New nursing program accommodates working professionals

CSU Monterey Bay is expanding its nursing program. Starting in June, the program will add a track for already-employed nurses with associate’s degrees who want to earn a bachelor’s while they continue to work.

Classes will be held in the late afternoons and evenings; some will be traditional face-to-face classes, some will be online. The curriculum will include courses on research methods, evidence-based practice, health policy, informatics, genomics and chronic care management.

Classes will be offered throughout the year; students can graduate in 14 months.

In addition to nurses who are currently employed, the program will admit recent community college nursing graduates.

“The idea is for a seamless transition from community college to CSUMB,” said Dr. Marianne Hultgren, interim director of nursing.

The university started its nursing program in 2012, in partnership with four local community colleges.

More information: csumb.edu/nursing

­— Joan Weiner


Summer Arts returns to campus

CSU Summer Arts returns to campus for a third year in late June with a lineup of 16 classes and dozens of public events.

Students – who come from CSU campuses, other four-year and two-year colleges as well as the local community – are immersed in rigorous training up to 12 hours a day during the two-week sessions.

Classes are offered in dance, music, theater, creative writing, visual arts and filmmaking.

Public events include lectures, concerts and theatrical productions, all priced to make them accessible to a wide audience. In addition, each course concludes with a free public performance or “culmination,” where students showcase their talents.

A list of classes is available at csusummerarts.org. The schedule of public performances will be announced in late May.

— Joan Weiner


Watch a video about Summer Arts


President’s Speaker Series helps Monterey County flourish

With a theme of “Flourish Monterey County,” this year’s President’s Speaker Series at CSU Monterey Bay provided fresh insights into the challenges faced by local communities.

The series opened March 4 with a presentation by Mary Jo Waits, director of the Economic, Human Services and Workforce Division of the National Governors Association. Her topic was “Leveraging Universities in Regional Economic Development.”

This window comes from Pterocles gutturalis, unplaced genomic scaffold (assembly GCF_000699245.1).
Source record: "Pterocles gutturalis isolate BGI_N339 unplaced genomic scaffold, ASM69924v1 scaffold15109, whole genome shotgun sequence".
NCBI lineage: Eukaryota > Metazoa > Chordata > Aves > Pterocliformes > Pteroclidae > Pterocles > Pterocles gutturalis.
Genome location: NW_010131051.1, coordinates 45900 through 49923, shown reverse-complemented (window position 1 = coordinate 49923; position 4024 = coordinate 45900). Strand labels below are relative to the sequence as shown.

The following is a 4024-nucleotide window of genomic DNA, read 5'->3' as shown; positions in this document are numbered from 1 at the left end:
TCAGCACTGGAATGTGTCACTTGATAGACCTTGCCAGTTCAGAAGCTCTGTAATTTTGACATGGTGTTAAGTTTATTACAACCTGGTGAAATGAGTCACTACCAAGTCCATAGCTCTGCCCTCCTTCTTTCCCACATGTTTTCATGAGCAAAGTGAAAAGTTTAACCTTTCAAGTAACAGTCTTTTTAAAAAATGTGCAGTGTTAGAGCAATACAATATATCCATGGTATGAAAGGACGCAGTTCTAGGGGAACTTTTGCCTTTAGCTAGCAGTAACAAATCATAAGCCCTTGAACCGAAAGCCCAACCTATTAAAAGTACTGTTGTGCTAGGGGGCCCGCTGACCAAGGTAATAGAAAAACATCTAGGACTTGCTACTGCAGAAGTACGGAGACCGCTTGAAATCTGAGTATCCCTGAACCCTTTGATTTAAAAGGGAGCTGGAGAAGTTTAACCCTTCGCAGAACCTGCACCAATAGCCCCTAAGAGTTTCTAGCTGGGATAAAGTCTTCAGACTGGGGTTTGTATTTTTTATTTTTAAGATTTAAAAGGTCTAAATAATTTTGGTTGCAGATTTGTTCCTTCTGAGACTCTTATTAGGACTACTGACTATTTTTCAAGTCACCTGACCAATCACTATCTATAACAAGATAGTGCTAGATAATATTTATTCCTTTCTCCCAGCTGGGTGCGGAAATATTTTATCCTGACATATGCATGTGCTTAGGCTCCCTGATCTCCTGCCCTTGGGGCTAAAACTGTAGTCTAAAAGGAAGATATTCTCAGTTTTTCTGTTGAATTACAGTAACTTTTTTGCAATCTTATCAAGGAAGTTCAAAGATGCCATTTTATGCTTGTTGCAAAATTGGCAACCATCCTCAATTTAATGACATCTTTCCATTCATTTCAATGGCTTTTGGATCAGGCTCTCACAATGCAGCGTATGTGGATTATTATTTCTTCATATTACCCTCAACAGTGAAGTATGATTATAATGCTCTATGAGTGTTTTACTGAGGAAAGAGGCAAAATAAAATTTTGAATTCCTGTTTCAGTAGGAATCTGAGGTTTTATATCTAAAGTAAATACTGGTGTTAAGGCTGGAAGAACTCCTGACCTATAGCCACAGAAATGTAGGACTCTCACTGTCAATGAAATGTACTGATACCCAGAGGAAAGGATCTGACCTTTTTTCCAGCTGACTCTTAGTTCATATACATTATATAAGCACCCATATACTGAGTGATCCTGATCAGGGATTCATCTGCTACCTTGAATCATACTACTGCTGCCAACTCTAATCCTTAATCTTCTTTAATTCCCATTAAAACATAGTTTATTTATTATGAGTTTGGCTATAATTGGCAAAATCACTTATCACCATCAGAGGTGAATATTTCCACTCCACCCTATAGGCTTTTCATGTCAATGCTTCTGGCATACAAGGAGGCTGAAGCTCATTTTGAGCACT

David Kennedy, former director of the Boston Gun Project, followed with a March 28 talk on “Gangs, Guns and Growth: Finding Alternatives to Violence.”

Jeff Edmondson, managing director of Strive Together, spoke April 9 on “Collective Impact: A New Way of Doing Business to Improve Educational Outcomes.”

The theme of next spring’s series will be “Future Monterey.” Speakers will examine how the county’s economy can be diversified beyond agriculture and tourism.

— Joan Weiner 


CalStateTEACH pairs first-graders with teacher candidates

Each June for the past four years, 20 first-grade students from Highland Elementary have joined with 20 teaching credential candidates from Cal StateTEACH in a unique summer tutorial endeavor at King Elementary School in Seaside.

The Summer Literacy Lab School Partnership provides invaluable instruction for students not making adequate progress during the regular academic year, as well as high-quality mentoring for the teacher candidates tutoring them. The 16-day program is a partnership between CalStateTEACH and Monterey Peninsula Unified School District.

The mostly limited-English-speaking students receive one-on-one support in reading and language arts. The tutors first administer assessments from CalStateTEACH’s Literacy Case Study, then design instruction to close the literacy gap.

Roger Dahl, the CSUMB lecturer who designed and leads the CalStateTEACH program, worked with MPUSD personnel to address the need for focused instruction for the English-learner population.

During the summer program, the student teachers receive daily mentoring from two literacy experts from MPUSD, who provide guidance on the best strategies and practices and offer immediate feedback.

Results from the first four summers have been impressive, with students in many cases making progress equal to what they achieved during the school year in only three weeks of focused instruction.

— Roger Dahl

 

Images, top to bottom: provided; Joan Iguban Galiguis; Jeffrey Lewis; Roger Dahl

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